What was the process of finding a job like for you?

How do you answer questions like, "Where do you see yourself in 5 years", and "Why should we hire you?"

Will they tell you if you're not right for the job, or just not contact you again?

If you had you to write a resume, how did you go about doing that?

How did you look for a job?

Feel free to include any information related to work, even it it doesn't exactly answer the above questions.

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  • I found the book "What I Wish EVERY Job Candidate Knew: 15 Minutes to a Better Interview" by Russell Tuckerton to be very helpful when I was preparing for interviews. It's good to have time to prepare for an interview and go through all the possible questions they might ask (do a simple Google search), preparing multiple anecdotes. It's a lot of work, but it's best to tailor these answers and stories for each different job you apply to. This strategy worked for me before.

    Your resume should also be tailored to the job you are applying to. It should be presented in a way that's easy for the reader to grasp information. 2 pages max. It's a good idea to always get someone else to check it before you send it out. After staring at it for a while, it's easy to miss the small typos.

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  • Theres a national shortage of truck drivers in the USA right now. Some pay very good, like over 40 an hour. UPS is great and they will train you.

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  • One word - horrible. And that is why im self employed.

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    • Do you mind my asking what you do?

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      • I own a shop and I am a shopkeeper. I sell office and school stationery as well as xerox and printing services. I do other stuff too.

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  • I just looked thru stuff on the web for jobs. The job hunt is often grueling.

    As far as answering those weird questions, I am not sure.

    Whether or not you got the job, you will likely know pretty quick.
    At the end if they say, "ok we will be in touch" then not likely. If they start talking about a second interview or anything pertaining to when you could start, then likely you are in.

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  • people call me up and ask if i wants work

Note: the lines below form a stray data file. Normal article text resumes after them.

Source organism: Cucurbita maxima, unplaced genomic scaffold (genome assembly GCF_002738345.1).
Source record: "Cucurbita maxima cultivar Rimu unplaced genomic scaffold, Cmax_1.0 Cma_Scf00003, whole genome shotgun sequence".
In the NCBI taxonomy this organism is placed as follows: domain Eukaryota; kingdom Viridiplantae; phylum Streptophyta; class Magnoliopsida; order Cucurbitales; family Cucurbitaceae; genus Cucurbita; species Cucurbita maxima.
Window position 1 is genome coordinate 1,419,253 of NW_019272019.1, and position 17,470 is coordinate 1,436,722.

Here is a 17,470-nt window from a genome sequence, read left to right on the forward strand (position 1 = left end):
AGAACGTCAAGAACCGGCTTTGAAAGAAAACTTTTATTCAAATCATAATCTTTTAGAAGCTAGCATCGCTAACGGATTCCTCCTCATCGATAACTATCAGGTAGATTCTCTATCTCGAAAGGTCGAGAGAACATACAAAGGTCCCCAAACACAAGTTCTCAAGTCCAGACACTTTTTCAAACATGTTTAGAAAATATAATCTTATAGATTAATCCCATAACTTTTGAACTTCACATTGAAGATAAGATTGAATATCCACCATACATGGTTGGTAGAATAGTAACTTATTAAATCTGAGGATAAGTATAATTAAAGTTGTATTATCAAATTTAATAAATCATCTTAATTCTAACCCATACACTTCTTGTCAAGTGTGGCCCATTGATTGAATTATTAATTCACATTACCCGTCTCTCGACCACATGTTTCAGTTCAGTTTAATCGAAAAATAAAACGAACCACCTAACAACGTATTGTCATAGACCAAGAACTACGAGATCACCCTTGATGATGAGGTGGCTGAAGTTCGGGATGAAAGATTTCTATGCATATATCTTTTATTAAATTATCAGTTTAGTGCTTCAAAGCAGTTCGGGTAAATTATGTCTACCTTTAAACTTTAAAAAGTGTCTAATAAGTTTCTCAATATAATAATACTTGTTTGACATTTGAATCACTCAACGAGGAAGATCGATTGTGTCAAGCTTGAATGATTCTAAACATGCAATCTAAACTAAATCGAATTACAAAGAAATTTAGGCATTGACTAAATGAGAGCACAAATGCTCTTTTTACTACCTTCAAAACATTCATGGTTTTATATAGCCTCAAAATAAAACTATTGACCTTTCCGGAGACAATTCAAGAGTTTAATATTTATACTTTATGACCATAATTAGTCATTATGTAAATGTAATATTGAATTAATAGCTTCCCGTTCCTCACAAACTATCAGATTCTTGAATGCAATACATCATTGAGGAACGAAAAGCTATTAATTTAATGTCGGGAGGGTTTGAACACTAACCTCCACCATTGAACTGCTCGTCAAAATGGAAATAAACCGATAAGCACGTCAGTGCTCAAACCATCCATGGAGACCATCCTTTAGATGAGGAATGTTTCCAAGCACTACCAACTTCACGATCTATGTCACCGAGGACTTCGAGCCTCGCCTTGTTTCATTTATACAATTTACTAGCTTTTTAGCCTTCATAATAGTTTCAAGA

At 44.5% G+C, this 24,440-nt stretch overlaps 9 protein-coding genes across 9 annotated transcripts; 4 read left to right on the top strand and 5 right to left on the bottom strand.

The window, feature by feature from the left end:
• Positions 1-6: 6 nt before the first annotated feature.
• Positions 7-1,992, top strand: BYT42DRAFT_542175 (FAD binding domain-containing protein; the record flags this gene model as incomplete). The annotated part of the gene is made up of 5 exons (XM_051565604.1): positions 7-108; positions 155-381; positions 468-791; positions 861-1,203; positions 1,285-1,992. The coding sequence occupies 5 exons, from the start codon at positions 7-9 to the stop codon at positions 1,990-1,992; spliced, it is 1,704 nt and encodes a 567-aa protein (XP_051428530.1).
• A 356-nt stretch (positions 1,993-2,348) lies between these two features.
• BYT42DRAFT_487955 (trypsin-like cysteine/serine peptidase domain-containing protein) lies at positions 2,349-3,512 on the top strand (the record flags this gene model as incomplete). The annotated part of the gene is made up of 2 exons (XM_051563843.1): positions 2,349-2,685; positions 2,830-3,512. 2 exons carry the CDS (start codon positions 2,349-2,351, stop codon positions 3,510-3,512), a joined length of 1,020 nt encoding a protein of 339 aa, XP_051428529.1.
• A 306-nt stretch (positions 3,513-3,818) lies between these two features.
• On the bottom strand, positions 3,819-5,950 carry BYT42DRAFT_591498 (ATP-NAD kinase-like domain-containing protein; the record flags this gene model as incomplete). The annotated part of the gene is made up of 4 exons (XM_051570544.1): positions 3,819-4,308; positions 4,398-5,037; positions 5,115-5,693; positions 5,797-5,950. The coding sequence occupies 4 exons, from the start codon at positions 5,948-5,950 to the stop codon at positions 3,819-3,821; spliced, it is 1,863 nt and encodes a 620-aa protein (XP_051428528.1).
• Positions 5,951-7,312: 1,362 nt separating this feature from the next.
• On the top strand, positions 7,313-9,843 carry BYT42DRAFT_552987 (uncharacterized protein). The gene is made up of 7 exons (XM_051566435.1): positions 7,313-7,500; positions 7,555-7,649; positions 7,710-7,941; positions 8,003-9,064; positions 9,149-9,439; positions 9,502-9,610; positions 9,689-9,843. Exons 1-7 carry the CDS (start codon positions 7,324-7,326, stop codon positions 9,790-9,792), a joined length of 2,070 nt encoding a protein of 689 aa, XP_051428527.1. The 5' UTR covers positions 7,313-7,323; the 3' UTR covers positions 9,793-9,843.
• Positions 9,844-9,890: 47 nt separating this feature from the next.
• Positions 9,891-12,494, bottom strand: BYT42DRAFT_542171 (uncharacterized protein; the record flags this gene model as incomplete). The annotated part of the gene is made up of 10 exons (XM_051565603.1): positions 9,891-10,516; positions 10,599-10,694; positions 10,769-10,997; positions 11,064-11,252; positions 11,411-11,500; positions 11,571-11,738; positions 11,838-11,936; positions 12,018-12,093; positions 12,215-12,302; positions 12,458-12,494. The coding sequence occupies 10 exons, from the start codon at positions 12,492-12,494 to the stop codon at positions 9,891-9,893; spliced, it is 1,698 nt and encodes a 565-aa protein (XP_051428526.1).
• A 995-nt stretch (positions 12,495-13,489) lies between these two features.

i says yes or no

    if i says yes they fly me somewhere

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  • I've never been asked those questions, but I guess they don't really pertain to my occupation (I'm a sole care nanny).

    My last job interview was a little over a week ago. I've been lazy and intentionally unemployed since mid June last year. Started seriously looking around mid Jan. Hadn't applied to any jobs yet, got an enquiry on my profile. Job sounded fucking perfect. I could probably have asked for higher pay, but I'd rather a few bucks less an hour and good people than more money.

    I got the job at the interview (technically, this week was a trial week, but I was booked in for four days next week after the first few hours of the first few day). That's happened about 4 or 5 times throughout my career. Most of the others, I've got a call back in under 4hrs. Idk how I've been so lucky, but I do try to present myself as well as possible, and I have a string of good references and a wide range of experience and certificates. There have been I think...five? jobs I've interviewed for and not got in 15 years.

    I generally get asked about my previous work, qualifications, what I've done in emergency situations, how I would deal with tantrums or inappropriate behaviour, how I would monitor outings and safe use of transport...and occasionally about my personal interests and home life.

    I can't remember writing my initial CV, I just know it's ridiculously long and I need to cut it down a bit. I think it was vaguely covered in high school, and I used a Word template. I used to have a "Parent's Handbook", loosely based on the sort of policy info documents you'd get at a daycare. I prob should still do that, but I'm super spoiled now and feel like I don't need that extra edge to look uber professional.

    I use a couple of websites to job search. I put up my profile, and parents can contact me. I also read adverts and contact parents if I think it's a job I like. This time round, I think I got 4 enquiries I flat out turned down. They did not interest me at all. In the last seven years, I've also obtained 4 part time and 2 casual client families through recommendations from families I had been already working for, as well as one other that unfortunately didn't eventuate.

    One of my references moved overseas. She cc'd me in her reply to my now current employer, and what she said was so touching, I almost cried.

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  • During interviews, I like to describe myself like i’m a story character (protagonist) and I try to give all the reasons why the protagonist is a good character and how the story is worth reading.

    I usually find work through my family members, and since I have a huge family this works pretty good.

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